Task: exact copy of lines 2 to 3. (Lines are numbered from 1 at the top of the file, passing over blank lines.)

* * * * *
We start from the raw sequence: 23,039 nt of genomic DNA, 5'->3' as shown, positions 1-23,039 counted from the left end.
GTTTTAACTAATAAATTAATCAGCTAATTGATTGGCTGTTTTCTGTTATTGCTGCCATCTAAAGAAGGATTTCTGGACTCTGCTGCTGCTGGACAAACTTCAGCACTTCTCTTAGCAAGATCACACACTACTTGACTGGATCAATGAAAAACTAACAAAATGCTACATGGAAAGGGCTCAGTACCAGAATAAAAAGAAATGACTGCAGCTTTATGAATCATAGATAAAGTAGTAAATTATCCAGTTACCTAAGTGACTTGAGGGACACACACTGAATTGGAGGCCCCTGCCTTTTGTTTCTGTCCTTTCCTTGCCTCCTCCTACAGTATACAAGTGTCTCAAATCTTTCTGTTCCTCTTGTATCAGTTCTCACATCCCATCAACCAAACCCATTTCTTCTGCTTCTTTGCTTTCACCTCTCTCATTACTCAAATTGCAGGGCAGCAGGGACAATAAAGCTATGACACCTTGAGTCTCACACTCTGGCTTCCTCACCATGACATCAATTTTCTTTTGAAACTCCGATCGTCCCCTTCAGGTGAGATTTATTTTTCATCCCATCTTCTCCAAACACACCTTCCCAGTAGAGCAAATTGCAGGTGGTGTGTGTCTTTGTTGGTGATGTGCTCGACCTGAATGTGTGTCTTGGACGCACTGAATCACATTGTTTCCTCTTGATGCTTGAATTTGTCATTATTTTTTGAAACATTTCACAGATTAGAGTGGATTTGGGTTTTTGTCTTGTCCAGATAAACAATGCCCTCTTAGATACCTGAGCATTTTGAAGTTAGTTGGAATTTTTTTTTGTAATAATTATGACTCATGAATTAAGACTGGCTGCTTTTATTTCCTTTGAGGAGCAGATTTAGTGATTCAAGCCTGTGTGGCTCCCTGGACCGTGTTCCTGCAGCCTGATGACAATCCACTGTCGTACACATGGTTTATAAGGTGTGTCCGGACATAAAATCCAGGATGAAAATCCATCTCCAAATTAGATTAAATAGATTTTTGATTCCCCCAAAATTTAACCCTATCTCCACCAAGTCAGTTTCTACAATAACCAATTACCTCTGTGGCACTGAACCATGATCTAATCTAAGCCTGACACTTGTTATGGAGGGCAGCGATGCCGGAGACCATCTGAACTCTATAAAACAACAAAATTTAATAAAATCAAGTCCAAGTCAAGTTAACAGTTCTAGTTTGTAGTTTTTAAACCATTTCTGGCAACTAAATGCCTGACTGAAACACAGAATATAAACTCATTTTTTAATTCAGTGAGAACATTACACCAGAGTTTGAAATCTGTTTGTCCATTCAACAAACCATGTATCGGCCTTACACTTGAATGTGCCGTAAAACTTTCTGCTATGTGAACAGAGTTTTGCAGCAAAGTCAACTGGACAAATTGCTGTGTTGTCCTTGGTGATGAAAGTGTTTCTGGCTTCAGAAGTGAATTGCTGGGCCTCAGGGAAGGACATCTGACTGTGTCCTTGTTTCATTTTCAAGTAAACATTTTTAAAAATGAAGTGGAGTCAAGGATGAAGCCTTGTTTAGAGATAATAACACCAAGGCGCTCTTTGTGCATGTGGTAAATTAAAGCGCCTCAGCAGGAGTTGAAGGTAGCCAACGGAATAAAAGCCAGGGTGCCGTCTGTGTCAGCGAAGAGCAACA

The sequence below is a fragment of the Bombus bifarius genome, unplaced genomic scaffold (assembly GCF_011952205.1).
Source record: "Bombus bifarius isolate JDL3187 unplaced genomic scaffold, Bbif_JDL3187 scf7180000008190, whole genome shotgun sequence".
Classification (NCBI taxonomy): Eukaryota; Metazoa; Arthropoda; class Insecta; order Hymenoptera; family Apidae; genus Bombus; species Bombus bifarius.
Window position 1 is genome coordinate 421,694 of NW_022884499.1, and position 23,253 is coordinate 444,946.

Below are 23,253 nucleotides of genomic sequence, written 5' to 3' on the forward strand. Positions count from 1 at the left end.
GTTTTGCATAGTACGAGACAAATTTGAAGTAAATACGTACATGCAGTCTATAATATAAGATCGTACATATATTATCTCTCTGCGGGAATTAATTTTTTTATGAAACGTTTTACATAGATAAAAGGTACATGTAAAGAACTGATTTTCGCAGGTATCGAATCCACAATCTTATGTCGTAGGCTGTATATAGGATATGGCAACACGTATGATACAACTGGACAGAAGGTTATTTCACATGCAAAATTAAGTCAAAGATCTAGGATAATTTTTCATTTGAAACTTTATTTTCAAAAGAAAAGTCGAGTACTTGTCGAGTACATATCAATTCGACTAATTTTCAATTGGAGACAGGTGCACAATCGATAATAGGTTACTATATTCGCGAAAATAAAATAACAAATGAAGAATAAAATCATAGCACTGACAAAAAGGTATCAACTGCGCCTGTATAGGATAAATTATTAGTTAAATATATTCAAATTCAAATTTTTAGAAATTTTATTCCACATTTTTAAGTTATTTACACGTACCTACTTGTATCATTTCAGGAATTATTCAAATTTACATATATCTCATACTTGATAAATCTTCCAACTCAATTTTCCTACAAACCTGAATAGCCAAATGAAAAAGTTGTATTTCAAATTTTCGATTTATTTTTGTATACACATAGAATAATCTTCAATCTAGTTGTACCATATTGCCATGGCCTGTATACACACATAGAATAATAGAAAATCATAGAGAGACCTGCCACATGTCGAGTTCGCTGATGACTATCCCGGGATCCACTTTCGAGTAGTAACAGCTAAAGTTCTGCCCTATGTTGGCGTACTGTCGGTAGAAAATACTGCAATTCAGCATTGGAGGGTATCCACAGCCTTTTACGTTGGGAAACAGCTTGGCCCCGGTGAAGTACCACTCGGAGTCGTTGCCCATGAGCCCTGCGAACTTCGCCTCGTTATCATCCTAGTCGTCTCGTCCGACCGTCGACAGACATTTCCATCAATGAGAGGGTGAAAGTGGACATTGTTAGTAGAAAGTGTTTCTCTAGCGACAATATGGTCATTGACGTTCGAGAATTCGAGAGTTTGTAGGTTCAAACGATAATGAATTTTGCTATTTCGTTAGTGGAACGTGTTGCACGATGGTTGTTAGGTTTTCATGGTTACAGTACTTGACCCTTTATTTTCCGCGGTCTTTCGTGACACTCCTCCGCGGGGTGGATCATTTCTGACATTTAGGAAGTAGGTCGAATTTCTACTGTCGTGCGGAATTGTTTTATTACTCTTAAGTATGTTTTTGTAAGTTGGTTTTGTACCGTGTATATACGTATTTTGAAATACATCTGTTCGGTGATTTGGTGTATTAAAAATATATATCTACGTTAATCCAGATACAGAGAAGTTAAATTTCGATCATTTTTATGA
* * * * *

GTTTTAACTAATAAATTAATCAGCTAATTGATTGGCTGTTTTCTGTTATTGCTGCCATCTAAAGAAGGATTTCTGGACTCTGCTGCTGCTGGACAAACTTCAGCACTTCTCTTAGCAAGATCACACACTACTTGACTGGATCAATGAAAAACTAACAAAATGCTACATGGAAAGGGCTCAGTACCAGAATAAAAAGAAATGACTGCAGCTTTATGAATCATAGATAAAGTAGTAAATTATCCAGTTACCTAAGTGACTTGAGGGACACACACTGAATTGGAGGCCCCTGCCTTTTGTTTCTGTCCTTTCCTTGCCTCCTCCTACAGTATACAAGTGTCTCAAATCTTTCTGTTCCTCTTGTATCAGTTCTCACATCCCATCAACCAAACCCATTTCTTCTGCTTCTTTGCTTTCACCTCTCTCATTACTCAAATTGCAGGGCAGCAGGGACAATAAAGCTATGACACCTTGAGTCTCACACTCTGGCTTCCTCACCATGACATCAATTTTCTTTTGAAACTCCGATCGTCCCCTTCAGGTGAGATTTATTTTTCATCCCATCTTCTCCAAACACACCTTCCCAGTAGAGCAAATTGCAGGTGGTGTGTGTCTTTGTTGGTGATGTGCTCGACCTGAATGTGTGTCTTGGACGCACTGAATCACATTGTTTCCTCTTGATGCTTGAATTTGTCATTATTTTTTGAAACATTTCACAGATTAGAGTGGATTTGGGTTTTTGTCTTGTCCAGATAAACAATGCCCTCTTAGATACCTGAGCATTTTGAAGTTAGTTGGAATTTTTTTTTGTAATAATTATGACTCATGAATTAAGACTGGCTGCTTTTATTTCCTTTGAGGAGCAGATTTAGTGATTCAAGCCTGTGTGGCTCCCTGGACCGTGTTCCTGCAGCCTGATGACAATCCACTGTCGTACACATGGTTTATAAGGTGTGTCCGGACATAAAATCCAGGATGAAAATCCATCTCCAAATTAGATTAAATAGATTTTTGATTCCCCCAAAATTTAACCCTATCTCCACCAAGTCAGTTTCTACAATAACCAATTACCTCTGTGGCACTGAACCATGATCTAATCTAAGCCTGACACTTGTTATGGAGGGCAGCGATGCCGGAGACCATCTGAACTCTATAAAACAACAAAATTTAATAAAATCAAGTCCAAGTCAAGTTAACAGTTCTAGTTTGTAGTTTTTAAACCATTTCTGGCAACTAAATGCCTGACTGAAACACAGAATATAAACTCATTTTTTAATTCAGTGAGAACATTACACCAGAGTTTGAAATCTGTTTGTCCATTCAACAAACCATGTATCGGCCTTACACTTGAATGTGCCGTAAAACTTTCTGCTATGTGAACAGAGTTTTGCAGCAAAGTCAACTGGACAAATTGCTGTGTTGTCCTTGGTGATGAAAGTGTTTCTGGCTTCAGAAGTGAATTGCTGGGCCTCAGGGAAGGACATCTGACTGTGTCCTTGTTTCATTTTCAAGTAAACATTTTTAAAAATGAAGTGGAGTCAAGGATGAAGCCTTGTTTAGAGATAATAACACCAAGGCGCTCTTTGTGCATGTGGTAAATTAAAGCGCCTCAGCAGGAGTTGAAGGTAGCCAACGGAATAAAAGCCAGGGTGCCGTCTGTGTCAGCGAAGAGCAACA

The sequence below is a fragment of the Bombus bifarius genome, unplaced genomic scaffold (assembly GCF_011952205.1).